What needs to happen for institutions to make the shift is presented, including ways to measure effectiveness and reward excellence (no surprise to me, but financial incentives isn't the best approach). The author concludes with a 10-step directive, which includes making the meeting of patient needs as efficiently as possible the highest priority, with empathic, coordinated care as a core component. In short, I would recommend this book to anyone who is involved in health care, whether as a professional, a care-giver or someone like me who simply is interested in ways it can be improved.

An Epidemic of Empathy in Healthcare by Thomas H. Lee, M.D. (McGraw-Hill Education, November 2015); 224 pp.

Wednesday, October 14, 2015


4 stars out of 5

A good bit of what happens in this book exceeds the boundaries of what I believe could happen in real life, but no matter; it's one of the most  intriguing and, well, just plain fun plots I've read in a long time - and I thank the publisher for making it available to me in exchange for an honest review.

It's almost impossible to describe what happens without revealing too much, but in essence it involves three grifters who manage to steal a couple of million bucks before Frank, the leader of the pack, gets arrested for a heist of a different sort. Now he's awaiting trial, and the money the other two thought they'd all share is blowing in the wind. Needless to say, they want their cut; grifters through and through, they're willing to do whatever it takes, including a double-cross that involves rigging Frank's trial, to get it.

But there's many a slip between the cup and the lip - too many to count, in fact. Just when I thought everything would go according to plan, a monkey wrench that altered the dynamic of the entire plot gets tossed in. Not until the end did I know how things would turn out; and even at that point, I learned that nothing's written in stone. Maybe that means there's a sequel in the works, but then again, maybe not.

I should add that according to the publisher, a less "sexually explicit" edition available. I can't imagine why that's necessary - I certainly wasn't offended by what little I encountered, and it seemed so unessential to the plot that I wondered why it was there at all. But if you object to that even a hint at kind of thing, I guess it'd good to know you can opt for a more chaste version.

Better To Give Than Deceive by Kobrinica Press (Kobrinica Press, December 2014); 252 pp.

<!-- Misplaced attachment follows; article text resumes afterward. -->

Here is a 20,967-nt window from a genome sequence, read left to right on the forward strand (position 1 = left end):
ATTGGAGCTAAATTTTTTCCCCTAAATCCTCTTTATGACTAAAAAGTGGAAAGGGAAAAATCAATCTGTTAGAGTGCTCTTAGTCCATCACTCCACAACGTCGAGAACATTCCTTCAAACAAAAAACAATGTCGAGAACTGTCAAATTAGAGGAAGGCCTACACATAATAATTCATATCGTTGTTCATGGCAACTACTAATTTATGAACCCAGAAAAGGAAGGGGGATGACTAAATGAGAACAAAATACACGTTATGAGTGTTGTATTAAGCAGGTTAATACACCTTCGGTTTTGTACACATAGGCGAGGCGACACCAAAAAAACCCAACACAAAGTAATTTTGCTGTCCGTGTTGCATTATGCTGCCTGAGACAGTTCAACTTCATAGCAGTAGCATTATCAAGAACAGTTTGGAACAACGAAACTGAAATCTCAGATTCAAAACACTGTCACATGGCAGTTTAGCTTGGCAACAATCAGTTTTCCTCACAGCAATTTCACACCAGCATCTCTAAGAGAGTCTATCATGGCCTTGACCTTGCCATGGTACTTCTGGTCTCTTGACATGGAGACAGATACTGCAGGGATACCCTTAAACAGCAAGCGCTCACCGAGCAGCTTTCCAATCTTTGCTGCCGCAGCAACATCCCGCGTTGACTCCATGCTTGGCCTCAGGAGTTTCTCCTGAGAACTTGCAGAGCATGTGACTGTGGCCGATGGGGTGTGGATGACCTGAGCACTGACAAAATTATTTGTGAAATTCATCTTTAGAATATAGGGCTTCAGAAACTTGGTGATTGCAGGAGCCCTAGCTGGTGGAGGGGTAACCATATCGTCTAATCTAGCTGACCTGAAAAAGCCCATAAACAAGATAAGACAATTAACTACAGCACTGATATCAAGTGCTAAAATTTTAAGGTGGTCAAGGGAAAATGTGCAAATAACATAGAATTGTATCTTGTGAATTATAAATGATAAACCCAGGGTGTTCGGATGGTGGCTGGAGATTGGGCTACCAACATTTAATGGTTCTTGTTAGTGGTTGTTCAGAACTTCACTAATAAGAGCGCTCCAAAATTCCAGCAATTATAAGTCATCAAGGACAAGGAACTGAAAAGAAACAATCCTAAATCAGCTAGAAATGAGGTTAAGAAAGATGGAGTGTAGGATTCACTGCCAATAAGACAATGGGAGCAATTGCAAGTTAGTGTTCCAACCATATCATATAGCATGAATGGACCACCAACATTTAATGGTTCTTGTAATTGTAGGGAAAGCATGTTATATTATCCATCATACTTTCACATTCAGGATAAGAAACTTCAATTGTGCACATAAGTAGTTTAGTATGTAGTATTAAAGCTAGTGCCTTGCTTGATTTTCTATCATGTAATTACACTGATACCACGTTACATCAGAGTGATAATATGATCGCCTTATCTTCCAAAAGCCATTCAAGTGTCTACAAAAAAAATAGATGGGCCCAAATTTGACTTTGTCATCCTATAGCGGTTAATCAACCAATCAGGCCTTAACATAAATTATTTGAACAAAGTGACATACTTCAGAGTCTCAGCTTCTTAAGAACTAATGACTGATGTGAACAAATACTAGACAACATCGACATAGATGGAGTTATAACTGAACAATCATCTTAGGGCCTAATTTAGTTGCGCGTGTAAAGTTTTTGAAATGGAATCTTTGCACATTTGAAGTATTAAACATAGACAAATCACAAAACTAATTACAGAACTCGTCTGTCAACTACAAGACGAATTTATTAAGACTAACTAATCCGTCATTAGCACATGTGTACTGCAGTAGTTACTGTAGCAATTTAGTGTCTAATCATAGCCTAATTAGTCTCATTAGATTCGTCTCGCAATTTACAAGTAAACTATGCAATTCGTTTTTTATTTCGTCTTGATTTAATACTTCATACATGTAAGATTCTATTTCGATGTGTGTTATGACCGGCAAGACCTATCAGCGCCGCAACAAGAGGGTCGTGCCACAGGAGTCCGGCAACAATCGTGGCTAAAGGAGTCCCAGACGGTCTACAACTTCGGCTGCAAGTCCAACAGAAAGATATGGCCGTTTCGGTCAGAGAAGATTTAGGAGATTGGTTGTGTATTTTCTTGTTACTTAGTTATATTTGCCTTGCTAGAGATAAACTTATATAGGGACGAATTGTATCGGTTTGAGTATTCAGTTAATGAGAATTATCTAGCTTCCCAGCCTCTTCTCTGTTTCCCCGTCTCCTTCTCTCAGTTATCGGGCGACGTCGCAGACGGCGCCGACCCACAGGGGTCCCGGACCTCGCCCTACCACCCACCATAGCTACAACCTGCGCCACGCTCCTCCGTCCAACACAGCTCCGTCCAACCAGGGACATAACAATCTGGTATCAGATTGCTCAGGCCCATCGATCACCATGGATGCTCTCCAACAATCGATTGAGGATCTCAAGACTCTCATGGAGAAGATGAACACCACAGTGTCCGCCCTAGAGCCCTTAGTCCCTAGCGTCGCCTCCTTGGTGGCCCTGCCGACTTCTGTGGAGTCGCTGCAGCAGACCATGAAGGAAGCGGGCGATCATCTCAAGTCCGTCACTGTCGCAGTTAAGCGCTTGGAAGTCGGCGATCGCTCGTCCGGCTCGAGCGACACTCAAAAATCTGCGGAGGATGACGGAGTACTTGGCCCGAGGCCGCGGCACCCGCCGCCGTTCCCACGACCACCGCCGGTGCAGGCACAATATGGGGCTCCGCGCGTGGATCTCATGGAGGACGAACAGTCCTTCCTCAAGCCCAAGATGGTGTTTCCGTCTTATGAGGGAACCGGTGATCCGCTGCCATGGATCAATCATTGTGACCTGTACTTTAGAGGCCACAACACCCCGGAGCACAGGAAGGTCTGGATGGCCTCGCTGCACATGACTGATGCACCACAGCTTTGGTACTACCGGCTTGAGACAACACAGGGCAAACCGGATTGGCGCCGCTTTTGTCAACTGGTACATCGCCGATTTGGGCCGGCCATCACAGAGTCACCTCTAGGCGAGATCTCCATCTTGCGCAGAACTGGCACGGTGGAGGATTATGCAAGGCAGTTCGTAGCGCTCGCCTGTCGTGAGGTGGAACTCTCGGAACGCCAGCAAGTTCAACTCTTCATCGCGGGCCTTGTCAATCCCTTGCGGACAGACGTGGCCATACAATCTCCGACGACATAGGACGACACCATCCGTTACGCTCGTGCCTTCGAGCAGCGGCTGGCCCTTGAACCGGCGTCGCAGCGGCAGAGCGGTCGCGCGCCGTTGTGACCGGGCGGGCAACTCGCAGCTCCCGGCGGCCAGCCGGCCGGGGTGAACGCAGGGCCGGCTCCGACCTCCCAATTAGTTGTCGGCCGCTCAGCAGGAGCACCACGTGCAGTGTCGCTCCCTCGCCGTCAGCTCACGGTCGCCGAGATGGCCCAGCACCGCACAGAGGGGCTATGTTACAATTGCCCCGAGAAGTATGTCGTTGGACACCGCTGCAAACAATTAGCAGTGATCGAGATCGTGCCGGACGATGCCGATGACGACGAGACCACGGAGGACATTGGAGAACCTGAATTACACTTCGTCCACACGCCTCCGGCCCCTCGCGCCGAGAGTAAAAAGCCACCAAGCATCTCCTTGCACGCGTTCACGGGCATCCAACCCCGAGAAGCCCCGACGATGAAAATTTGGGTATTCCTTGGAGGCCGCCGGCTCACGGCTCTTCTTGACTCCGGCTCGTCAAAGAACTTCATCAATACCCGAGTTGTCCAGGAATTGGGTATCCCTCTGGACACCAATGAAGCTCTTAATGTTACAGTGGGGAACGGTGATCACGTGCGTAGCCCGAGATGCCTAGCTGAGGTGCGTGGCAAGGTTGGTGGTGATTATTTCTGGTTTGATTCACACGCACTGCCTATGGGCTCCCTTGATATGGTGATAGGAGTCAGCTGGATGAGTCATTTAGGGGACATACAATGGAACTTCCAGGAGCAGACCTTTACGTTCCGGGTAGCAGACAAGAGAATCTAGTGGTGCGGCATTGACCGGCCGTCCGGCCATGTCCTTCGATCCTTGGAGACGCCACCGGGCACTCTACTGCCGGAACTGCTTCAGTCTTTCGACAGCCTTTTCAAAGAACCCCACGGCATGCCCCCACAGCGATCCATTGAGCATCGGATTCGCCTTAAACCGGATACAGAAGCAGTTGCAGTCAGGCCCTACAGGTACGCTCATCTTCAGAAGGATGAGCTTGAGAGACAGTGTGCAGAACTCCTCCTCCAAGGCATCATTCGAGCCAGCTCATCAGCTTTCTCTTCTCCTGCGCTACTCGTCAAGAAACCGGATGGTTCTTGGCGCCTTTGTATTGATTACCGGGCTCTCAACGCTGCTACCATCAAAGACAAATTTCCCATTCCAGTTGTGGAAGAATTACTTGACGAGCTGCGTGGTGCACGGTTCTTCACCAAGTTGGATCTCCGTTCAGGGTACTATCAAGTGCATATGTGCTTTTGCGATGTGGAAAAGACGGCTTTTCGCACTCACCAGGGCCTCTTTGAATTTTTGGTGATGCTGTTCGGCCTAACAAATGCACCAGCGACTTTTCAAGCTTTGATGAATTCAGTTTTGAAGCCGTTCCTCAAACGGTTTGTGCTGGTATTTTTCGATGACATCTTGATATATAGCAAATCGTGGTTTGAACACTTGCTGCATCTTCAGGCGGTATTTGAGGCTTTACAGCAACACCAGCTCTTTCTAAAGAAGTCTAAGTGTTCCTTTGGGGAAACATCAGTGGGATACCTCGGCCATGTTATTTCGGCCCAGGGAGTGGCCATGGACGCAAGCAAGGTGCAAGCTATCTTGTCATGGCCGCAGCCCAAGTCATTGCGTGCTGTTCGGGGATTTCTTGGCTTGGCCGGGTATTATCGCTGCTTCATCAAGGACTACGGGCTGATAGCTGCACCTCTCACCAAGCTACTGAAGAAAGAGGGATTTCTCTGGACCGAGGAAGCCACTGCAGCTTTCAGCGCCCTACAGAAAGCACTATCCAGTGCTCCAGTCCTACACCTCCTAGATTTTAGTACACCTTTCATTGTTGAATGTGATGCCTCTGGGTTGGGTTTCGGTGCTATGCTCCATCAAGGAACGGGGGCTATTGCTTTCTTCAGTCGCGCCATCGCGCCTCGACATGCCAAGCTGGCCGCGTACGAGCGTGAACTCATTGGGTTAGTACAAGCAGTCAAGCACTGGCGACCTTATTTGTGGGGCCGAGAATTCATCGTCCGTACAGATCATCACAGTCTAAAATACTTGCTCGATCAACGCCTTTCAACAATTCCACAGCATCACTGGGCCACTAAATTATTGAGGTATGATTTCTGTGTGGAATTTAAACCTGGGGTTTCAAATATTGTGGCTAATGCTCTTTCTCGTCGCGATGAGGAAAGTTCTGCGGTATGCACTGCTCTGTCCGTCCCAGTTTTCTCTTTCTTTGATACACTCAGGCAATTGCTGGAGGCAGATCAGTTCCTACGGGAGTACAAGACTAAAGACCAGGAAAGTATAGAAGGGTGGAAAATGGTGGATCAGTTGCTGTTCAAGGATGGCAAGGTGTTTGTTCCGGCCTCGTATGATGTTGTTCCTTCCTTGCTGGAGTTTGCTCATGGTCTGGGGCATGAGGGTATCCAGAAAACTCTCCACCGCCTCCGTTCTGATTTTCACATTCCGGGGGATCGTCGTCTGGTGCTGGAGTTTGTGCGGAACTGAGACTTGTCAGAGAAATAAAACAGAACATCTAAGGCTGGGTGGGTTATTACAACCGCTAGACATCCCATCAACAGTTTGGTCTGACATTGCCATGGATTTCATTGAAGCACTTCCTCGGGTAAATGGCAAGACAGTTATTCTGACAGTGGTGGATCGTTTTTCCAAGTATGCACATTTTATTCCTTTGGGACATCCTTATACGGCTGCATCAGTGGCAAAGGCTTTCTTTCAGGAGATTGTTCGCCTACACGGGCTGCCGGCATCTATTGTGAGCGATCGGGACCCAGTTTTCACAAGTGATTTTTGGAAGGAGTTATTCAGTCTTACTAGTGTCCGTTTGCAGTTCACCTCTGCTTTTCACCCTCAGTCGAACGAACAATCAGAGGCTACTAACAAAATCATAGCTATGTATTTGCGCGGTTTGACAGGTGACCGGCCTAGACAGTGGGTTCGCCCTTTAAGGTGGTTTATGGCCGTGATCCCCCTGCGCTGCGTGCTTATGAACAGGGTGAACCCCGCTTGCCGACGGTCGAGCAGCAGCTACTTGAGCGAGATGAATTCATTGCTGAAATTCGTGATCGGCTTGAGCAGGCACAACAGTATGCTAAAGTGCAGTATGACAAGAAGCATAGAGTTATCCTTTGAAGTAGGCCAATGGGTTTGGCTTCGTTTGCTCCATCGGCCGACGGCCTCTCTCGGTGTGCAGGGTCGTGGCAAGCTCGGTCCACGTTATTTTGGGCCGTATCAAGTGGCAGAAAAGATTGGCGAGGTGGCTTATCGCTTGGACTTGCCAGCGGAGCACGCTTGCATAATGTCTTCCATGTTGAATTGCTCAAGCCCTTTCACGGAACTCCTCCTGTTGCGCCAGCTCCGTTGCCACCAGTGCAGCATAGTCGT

Sunday, October 11, 2015


4 stars out of 5

First, let me get the "stuff" I wasn't crazy about out of the way. I'm not fond of first-person narratives, and I especially dislike present-tense writing. And while the ending wraps everything up in a neat and tidy fashion, it goes against the grain of  human emotion; nobody I know is able forgive and forget that fast.

Other than that, this one's a killer - starting with a first chapter that made me say "Wow! out loud  - really! It's so good, in fact, that I was almost happy when we weren't able to get the Ohio State-Maryland football game on TV - allowing me to keep my ears on he radio and both eyes on the book (the Buckeyes won, BTW).

At first, the short chapters (for which Patterson is known) zig and zag from person to person and time to time, and for a short time that was a little confusing. But that changed in short order as each one became a building block for the sometimes downright creepy plot and particularly gruesome murders that crop up along the way. The story begins as Detective Jenna Murphy has taken a job on her uncle's police force in the Hamptons, where as a child she was a regular visitor. She's accepted the job after leaving the Manhattan police under a cloud of suspicion, and this job, she believes, will be her only chance to salvage her much-loved career as a cop.

Aye, but there's something nasty lurking in the Hamptons; notably, a once-fabulous but now deteriorating house on the beach at No. 7 Ocean Drive. Rumor has it that it's cursed by way of long-ago murders that occurred there, resulting in its nickname of "Murder House." The locals have the good sense not to go there anymore, but then a couple of bodies are found inside and Jenna is on the case. That doesn't last long, though, as a suspect is arrested and the investigation becomes open-and-shut.

Ah, but if that were true, this book wouldn't exist, would it? Suffice it to say that Jenna - who's got some past demons of her own involving that house - isn't buying into the notion that the case is solved. To her dismay, though, she quickly learns that her continued poking around isn't appreciated by her police colleagues (especially not by her uncle). But as more bodies turn up, more clues are revealed that open new doors to Jenna's past as well as the culprit's real identity. Jenna isn't about to give up, no matter where the chase leads - which quite possibly could be to becoming a victim herself.